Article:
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The Demand for Variety: A Household Production Perspective

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  • Reuben Gronau

    (Rosita and Esteban Herczeg Professor of Economics Emeritus, Hebrew University, and research associate, National Bureau of Economic Research)

  • Daniel S. Hamermesh

    (Edward Everett Hale Centennial Professor of Economics, University of Texas at Austin, and research associate, IZA and NBER)

Abstract

Economists have devoted substantial attention to firms' supply of variety, but little to consumers' demand for variety. Employing the framework of home production, we trace differences in demand to differences in the opportunity costs of activities, associated with investments in human capital. Schooling alters time costs and changes the variety of activities household members choose. Time budgets from Australia, Israel, and West Germany show that higher own and spouses' incomes raise variety (suggesting positive income effects). Education increases variety independent of income and earnings; part of its impact goes beyond a correlation of educational attainment with preferences for variety. Copyright by the President and Fellows of Harvard College and the Massachusetts Institute of Technology.

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Bibliographic Info

Article provided by MIT Press in its journal The Review of Economics and Statistics.

Volume (Year): 90 (2008)
Issue (Month): 3 (August)
Pages: 562-572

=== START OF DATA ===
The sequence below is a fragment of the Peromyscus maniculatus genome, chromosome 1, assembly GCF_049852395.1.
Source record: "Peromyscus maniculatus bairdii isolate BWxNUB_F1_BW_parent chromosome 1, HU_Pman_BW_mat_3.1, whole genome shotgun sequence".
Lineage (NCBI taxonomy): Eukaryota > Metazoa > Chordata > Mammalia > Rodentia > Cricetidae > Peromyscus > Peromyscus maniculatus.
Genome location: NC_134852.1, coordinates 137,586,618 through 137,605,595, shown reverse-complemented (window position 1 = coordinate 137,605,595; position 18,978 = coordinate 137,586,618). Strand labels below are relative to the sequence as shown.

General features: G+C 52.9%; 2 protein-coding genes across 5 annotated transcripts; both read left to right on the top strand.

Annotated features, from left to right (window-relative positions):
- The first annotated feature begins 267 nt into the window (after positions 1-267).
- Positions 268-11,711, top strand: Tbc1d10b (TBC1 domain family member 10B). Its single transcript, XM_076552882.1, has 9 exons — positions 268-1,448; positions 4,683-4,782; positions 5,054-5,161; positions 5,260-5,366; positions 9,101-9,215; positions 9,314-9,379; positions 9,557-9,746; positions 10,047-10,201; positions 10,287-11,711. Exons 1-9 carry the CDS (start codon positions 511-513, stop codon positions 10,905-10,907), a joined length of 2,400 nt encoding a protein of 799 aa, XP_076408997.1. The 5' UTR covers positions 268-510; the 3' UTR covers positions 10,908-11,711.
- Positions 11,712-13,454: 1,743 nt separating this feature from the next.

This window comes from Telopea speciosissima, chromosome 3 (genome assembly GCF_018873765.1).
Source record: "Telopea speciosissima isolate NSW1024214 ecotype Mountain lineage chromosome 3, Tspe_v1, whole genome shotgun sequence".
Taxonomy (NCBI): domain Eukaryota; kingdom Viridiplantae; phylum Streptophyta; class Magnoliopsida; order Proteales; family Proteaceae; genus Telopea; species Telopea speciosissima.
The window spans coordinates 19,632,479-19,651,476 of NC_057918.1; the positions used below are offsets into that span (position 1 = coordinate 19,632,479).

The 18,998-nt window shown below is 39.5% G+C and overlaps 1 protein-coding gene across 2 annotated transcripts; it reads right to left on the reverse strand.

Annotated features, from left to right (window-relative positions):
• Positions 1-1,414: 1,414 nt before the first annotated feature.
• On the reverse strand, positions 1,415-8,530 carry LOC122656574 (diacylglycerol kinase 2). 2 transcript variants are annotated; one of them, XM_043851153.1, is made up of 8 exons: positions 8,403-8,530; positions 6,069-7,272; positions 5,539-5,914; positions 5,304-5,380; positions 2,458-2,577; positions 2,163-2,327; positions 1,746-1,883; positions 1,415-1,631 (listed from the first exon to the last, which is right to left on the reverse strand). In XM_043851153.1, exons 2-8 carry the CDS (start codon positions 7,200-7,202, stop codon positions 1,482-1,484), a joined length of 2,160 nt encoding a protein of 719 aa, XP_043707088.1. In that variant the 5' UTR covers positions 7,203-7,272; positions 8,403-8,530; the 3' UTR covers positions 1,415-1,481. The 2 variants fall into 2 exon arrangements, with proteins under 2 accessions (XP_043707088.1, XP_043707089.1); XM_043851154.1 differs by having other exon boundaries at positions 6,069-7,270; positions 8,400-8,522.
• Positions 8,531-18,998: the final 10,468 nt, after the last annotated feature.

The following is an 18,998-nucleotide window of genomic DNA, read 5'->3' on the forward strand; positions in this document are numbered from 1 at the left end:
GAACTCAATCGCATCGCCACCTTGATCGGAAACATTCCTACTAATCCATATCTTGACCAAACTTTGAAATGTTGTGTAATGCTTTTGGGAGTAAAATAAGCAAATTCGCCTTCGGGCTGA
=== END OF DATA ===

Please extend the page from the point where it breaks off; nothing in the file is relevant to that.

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Handle: RePEc:tpr:restat:v:90:y:2008:i:3:p:562-572

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  1. Salop, Steven, 1977. "The Noisy Monopolist: Imperfect Information, Price Dispersion and Price Discrimination," Review of Economic Studies, Wiley Blackwell, Wiley Blackwell, vol. 44(3), pages 393-406, October.
  2. Hamermesh, Daniel S. & Gronau, Reuben, 2007. "The Demand for Variety: A Household Production Perspective," IZA Discussion Papers 2767, Institute for the Study of Labor (IZA).
  3. Jackson, Laurence Fraser, 1984. "Hierarchic Demand and the Engel Curve for Variety," The Review of Economics and Statistics, MIT Press, MIT Press, vol. 66(1), pages 8-15, February.
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  10. Daniel S. Hamermesh, 2002. "Timing, togetherness and time windfalls," Journal of Population Economics, Springer, Springer, vol. 15(4), pages 601-623.
  11. Kooreman, P. & Kapteyn, A.J., 1987. "A disaggregrated analysis of the allocation of time within the household," Open Access publications from Tilburg University, Tilburg University urn:nbn:nl:ui:12-364357, Tilburg University.
  12. Daniel S. Hamermesh & Jungmin Lee, 2007. "Stressed Out on Four Continents: Time Crunch or Yuppie Kvetch?," The Review of Economics and Statistics, MIT Press, MIT Press, vol. 89(2), pages 374-383, May.
  13. Bound, John, et al, 1994. "Evidence on the Validity of Cross-Sectional and Longitudinal Labor Market Data," Journal of Labor Economics, University of Chicago Press, University of Chicago Press, vol. 12(3), pages 345-68, July.
  14. Reuben Gronau & R. Layard, . "Home Production - A Survey," University of Chicago - Population Research Center, Chicago - Population Research Center 85-2, Chicago - Population Research Center.
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  16. Jay Stewart, 2006. "Assessing alternative dissimilarity indexes for comparing activity profiles," electronic International Journal of Time Use Research, Research Institute on Professions (Forschungsinstitut Freie Berufe (FFB)) and The International Association for Time Use Research (IATUR), Research Institute on Professions (Forschungsinstitut Freie Berufe (FFB)) and The International Association for Time Use Research (IATUR), vol. 3(1), pages 49-59, August.
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